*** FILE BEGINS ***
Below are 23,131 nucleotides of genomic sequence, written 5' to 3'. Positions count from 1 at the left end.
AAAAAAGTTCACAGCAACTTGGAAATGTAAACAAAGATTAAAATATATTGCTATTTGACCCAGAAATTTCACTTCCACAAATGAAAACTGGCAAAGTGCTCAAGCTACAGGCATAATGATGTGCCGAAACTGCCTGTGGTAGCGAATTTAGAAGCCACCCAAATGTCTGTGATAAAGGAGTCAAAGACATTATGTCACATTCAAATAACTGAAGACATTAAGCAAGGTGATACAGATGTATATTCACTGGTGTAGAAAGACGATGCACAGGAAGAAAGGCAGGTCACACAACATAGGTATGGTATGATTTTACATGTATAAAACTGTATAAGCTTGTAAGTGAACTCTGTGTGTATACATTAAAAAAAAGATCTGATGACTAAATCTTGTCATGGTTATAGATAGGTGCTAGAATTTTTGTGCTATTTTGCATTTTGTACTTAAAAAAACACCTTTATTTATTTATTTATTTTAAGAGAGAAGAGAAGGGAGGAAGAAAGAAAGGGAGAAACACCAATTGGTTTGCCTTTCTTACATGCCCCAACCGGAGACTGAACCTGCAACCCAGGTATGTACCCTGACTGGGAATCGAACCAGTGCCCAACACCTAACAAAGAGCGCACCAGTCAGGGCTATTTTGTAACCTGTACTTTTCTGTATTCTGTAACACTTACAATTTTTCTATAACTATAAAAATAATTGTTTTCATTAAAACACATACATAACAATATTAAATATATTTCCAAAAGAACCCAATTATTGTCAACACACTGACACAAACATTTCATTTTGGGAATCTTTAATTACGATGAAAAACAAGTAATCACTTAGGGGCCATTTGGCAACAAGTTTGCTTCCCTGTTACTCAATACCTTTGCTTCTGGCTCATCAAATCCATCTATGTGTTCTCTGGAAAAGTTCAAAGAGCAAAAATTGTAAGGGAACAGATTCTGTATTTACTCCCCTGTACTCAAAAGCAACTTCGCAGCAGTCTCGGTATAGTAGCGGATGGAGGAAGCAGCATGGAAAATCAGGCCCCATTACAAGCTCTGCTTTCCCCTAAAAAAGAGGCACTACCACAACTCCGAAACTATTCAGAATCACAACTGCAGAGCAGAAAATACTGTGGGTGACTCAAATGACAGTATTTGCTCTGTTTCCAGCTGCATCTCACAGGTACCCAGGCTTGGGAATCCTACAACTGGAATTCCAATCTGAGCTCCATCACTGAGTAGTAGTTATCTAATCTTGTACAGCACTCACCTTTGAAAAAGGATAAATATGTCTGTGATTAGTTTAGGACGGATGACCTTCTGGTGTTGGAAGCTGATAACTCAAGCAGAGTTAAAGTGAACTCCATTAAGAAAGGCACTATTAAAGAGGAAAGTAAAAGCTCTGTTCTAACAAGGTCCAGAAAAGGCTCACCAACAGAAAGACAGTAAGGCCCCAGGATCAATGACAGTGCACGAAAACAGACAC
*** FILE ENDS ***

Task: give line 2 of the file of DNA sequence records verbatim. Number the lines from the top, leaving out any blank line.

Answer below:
AAAAAAGTTCACAGCAACTTGGAAATGTAAACAAAGATTAAAATATATTGCTATTTGACCCAGAAATTTCACTTCCACAAATGAAAACTGGCAAAGTGCTCAAGCTACAGGCATAATGATGTGCCGAAACTGCCTGTGGTAGCGAATTTAGAAGCCACCCAAATGTCTGTGATAAAGGAGTCAAAGACATTATGTCACATTCAAATAACTGAAGACATTAAGCAAGGTGATACAGATGTATATTCACTGGTGTAGAAAGACGATGCACAGGAAGAAAGGCAGGTCACACAACATAGGTATGGTATGATTTTACATGTATAAAACTGTATAAGCTTGTAAGTGAACTCTGTGTGTATACATTAAAAAAAAGATCTGATGACTAAATCTTGTCATGGTTATAGATAGGTGCTAGAATTTTTGTGCTATTTTGCATTTTGTACTTAAAAAAACACCTTTATTTATTTATTTATTTTAAGAGAGAAGAGAAGGGAGGAAGAAAGAAAGGGAGAAACACCAATTGGTTTGCCTTTCTTACATGCCCCAACCGGAGACTGAACCTGCAACCCAGGTATGTACCCTGACTGGGAATCGAACCAGTGCCCAACACCTAACAAAGAGCGCACCAGTCAGGGCTATTTTGTAACCTGTACTTTTCTGTATTCTGTAACACTTACAATTTTTCTATAACTATAAAAATAATTGTTTTCATTAAAACACATACATAACAATATTAAATATATTTCCAAAAGAACCCAATTATTGTCAACACACTGACACAAACATTTCATTTTGGGAATCTTTAATTACGATGAAAAACAAGTAATCACTTAGGGGCCATTTGGCAACAAGTTTGCTTCCCTGTTACTCAATACCTTTGCTTCTGGCTCATCAAATCCATCTATGTGTTCTCTGGAAAAGTTCAAAGAGCAAAAATTGTAAGGGAACAGATTCTGTATTTACTCCCCTGTACTCAAAAGCAACTTCGCAGCAGTCTCGGTATAGTAGCGGATGGAGGAAGCAGCATGGAAAATCAGGCCCCATTACAAGCTCTGCTTTCCCCTAAAAAAGAGGCACTACCACAACTCCGAAACTATTCAGAATCACAACTGCAGAGCAGAAAATACTGTGGGTGACTCAAATGACAGTATTTGCTCTGTTTCCAGCTGCATCTCACAGGTACCCAGGCTTGGGAATCCTACAACTGGAATTCCAATCTGAGCTCCATCACTGAGTAGTAGTTATCTAATCTTGTACAGCACTCACCTTTGAAAAAGGATAAATATGTCTGTGATTAGTTTAGGACGGATGACCTTCTGGTGTTGGAAGCTGATAACTCAAGCAGAGTTAAAGTGAACTCCATTAAGAAAGGCACTATTAAAGAGGAAAGTAAAAGCTCTGTTCTAACAAGGTCCAGAAAAGGCTCACCAACAGAAAGACAGTAAGGCCCCAGGATCAATGACAGTGCACGAAAACAGACAC